What is in this article?:
- Healthcare on the farm
- Up in the air
- Affordable Care Act employer mandate delayed one year.
- How are rural communities preparing for ACA?
Up in the air
Will Missouri truly, fully enact the ACA? A key piece, Medicaid expansion, is still up in the air, says Smith. “There are a lot of opponents of ACA in the state legislature. Because it’s a part of ‘Obamacare,’ their first instinct is to resist it.
“When you’re talking rural communities, you’re talking about citizens that are older in age and lower in income. The ACA will be a big help to those folks. There are a lot of folks that would qualify for Medicaid expansion if it is allowed.
“There will also be a lot of folks that would qualify for subsidies on their premiums. So a lot of farmers, who have high premium/high deductible insurance or go without a plan and keep their fingers crossed, would be able to get premium subsidies even if they don’t qualify for Medicaid.
“We would be looking at health insurance plans with much more robust benefits than are being offered today. Plus, if they fall within the right income range – I believe that is 400 percent of the federal poverty level – they’d qualify for premium subsidies. That would make insurance affordable with real merit and value.”
In 2008, a Missouri rancher interviewed for a Farm Press story (see here) on health care said he was considering dropping health insurance and buying a $500,000 life insurance policy. “Then, I’d use that policy as collateral. If I did have a big hospital debt, I’d just sign the policy over to them. When I die, they’d get their money.”
Smith says such considerations continue to this day. “All the time, farmers and other rural citizens must make really tough choices. ‘I can pay for these high premiums and end up with a plan that has a sky-high deductible. And if I meet that deductible and absorb that cost, then I’m looking at a 70/30 split. Thirty percent of a surgery that costs $20,000 means I’m still on the hook for a bunch of money, plus the premium cost.’
That’s led to many farmers taking out life insurance in lieu of health insurance. Some also begin to exercise in earnest in a bid to keep health concerns at bay. “Well, that is fine,” says Smith, “but they’re still in a precarious position (because that approach) doesn’t guard against farm accidents, car wrecks, slipping on the ice, whatever.”
In terms of delivering health care in rural Missouri, hospitals “do a darn good job. But because the state of Missouri – and there are a bunch of other states doing this, as well – doesn’t want to participate in Medicaid expansion, (the problems are building). Right now, we’re not at a point when someone shows up having a heart attack or with a broken leg will be told ‘if you can’t show an insurance card, you’re going to have to fend for yourself.’ Those cases will be treated and stabilized regardless.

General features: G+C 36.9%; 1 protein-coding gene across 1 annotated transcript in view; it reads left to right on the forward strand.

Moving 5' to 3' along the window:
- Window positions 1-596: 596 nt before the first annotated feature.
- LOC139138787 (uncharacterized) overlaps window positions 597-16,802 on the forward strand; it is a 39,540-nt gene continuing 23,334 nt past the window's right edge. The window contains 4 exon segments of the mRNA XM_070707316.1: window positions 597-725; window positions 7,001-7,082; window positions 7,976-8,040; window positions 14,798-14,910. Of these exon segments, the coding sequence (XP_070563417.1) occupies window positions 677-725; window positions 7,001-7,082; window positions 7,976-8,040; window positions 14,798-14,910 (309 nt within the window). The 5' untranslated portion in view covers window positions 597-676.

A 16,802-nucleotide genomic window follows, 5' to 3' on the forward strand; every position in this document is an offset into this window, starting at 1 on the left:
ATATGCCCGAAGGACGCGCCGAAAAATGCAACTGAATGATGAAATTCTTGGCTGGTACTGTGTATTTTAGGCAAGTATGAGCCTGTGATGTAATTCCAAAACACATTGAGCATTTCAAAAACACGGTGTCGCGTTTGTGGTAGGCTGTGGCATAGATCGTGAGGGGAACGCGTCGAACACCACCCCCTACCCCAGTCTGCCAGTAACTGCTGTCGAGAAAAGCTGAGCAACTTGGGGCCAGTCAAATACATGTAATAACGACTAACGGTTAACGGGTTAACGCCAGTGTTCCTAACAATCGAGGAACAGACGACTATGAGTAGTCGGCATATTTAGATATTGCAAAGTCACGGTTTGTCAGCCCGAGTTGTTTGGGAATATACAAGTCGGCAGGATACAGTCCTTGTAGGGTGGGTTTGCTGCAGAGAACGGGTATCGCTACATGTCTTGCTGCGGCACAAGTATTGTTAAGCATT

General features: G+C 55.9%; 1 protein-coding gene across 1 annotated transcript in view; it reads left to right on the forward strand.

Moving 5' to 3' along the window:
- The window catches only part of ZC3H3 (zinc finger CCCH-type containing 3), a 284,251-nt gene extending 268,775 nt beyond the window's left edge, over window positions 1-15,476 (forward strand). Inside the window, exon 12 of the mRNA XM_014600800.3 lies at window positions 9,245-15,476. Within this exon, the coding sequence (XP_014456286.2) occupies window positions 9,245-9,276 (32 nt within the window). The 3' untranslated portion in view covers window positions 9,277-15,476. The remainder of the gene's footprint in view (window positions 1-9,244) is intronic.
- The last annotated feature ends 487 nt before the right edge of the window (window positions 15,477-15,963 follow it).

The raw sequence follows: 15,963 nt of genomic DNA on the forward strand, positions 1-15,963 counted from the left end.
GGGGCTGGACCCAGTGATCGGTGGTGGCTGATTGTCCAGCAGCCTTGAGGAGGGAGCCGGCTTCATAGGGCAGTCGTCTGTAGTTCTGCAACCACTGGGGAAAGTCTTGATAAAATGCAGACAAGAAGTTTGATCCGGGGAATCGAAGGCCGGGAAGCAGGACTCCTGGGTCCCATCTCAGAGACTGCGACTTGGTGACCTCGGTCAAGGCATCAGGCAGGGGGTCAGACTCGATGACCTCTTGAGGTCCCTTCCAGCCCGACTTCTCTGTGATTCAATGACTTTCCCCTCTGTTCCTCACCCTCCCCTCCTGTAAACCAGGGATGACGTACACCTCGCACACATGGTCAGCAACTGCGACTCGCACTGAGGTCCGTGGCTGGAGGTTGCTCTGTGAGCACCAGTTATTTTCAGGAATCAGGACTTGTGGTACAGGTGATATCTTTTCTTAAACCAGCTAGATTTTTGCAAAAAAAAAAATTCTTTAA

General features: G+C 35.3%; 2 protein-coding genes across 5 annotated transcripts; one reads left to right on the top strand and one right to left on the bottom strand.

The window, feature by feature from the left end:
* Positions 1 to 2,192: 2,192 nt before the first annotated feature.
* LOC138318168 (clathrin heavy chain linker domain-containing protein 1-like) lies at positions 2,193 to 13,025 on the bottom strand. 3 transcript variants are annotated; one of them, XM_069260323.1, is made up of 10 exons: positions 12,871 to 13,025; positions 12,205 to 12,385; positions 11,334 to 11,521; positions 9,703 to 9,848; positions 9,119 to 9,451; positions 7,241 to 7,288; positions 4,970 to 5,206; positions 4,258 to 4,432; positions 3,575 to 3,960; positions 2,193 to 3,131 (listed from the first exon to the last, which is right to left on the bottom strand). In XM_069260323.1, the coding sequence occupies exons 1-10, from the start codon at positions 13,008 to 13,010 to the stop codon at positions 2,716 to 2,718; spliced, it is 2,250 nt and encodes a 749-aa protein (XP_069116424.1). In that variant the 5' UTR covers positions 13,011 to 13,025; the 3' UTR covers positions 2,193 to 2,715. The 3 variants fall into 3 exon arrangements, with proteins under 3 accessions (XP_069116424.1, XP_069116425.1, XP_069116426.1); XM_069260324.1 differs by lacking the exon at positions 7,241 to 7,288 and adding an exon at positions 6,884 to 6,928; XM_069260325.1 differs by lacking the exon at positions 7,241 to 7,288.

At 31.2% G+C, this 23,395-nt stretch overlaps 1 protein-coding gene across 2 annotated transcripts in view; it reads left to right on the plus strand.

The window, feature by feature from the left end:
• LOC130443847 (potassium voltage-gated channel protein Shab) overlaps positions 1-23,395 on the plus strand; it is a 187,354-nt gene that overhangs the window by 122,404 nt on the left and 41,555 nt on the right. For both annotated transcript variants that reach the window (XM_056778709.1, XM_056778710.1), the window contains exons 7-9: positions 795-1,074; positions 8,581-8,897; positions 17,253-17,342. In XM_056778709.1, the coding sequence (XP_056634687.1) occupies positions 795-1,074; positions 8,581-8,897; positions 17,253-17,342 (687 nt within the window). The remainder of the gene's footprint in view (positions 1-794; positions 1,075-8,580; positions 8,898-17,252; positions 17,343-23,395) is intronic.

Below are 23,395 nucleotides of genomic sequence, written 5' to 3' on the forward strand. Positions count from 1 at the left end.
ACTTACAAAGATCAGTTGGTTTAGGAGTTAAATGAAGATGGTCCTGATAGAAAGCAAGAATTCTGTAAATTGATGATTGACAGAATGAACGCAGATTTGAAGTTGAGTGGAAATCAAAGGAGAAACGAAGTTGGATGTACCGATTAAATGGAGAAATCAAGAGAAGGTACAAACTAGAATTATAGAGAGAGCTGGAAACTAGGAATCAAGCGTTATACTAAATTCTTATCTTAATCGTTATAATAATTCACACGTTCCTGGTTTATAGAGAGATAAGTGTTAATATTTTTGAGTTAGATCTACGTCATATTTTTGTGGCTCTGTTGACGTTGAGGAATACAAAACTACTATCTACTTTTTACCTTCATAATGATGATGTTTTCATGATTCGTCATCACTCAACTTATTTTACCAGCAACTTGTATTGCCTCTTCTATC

“The problem, of course, is if that person doesn’t have insurance and are handed a $10,000 bill. Maybe their farm is making money, maybe not. Maybe they work for a farm equipment store and are making $20,000 or $30,000 a year and are unable to pay the bill. That has an impact on the health care of the whole community because the hospital must absorb it.”
As an example of what rural hospitals are facing, Smith offers the testimony of the CEO of Pemiscot Memorial Hospital in the Missouri Bootheel before the state legislature last year. “He said if we didn’t do Medicaid expansion, when the DiSH cuts come, the very first year the Pemiscot hospital will face a $1 million shortfall. That’s the very first year.
“So, what we’ll see is hospitals cutting back on staff and services. In some cases, they’ll close. And if a hospital like Pemiscot Memorial is routinely $1 million in the red year after year, they can’t keep the doors open forever. Maybe a hospital in a big city can handle that but smaller hospitals can’t.”
That means rural citizens will be forced to bigger city hospitals. There will be many more life flights and ambulances rushing car wreck victims or those having heart attacks to large Missouri cities like Springfield, Columbia, St.Louis and Kansas City.
That won’t just increase the patient load on those hospitals it will also increase their costs.
“Now, when ACA is fully enacted, we’ll have far fewer people that don’t have health insurance. That will be helpful. But if that comes with many more people being flown or trucked into big city hospitals from rural communities it will put all kinds of new pressures on the system.”
In Missouri, the Medicaid expansion debate is still raging. This summer, hearings will take place in the state legislature. Smith says farmers should call their lawmakers and “respectfully encourage them to get Medicaid expansion done and make sure our hospitals are properly funded.”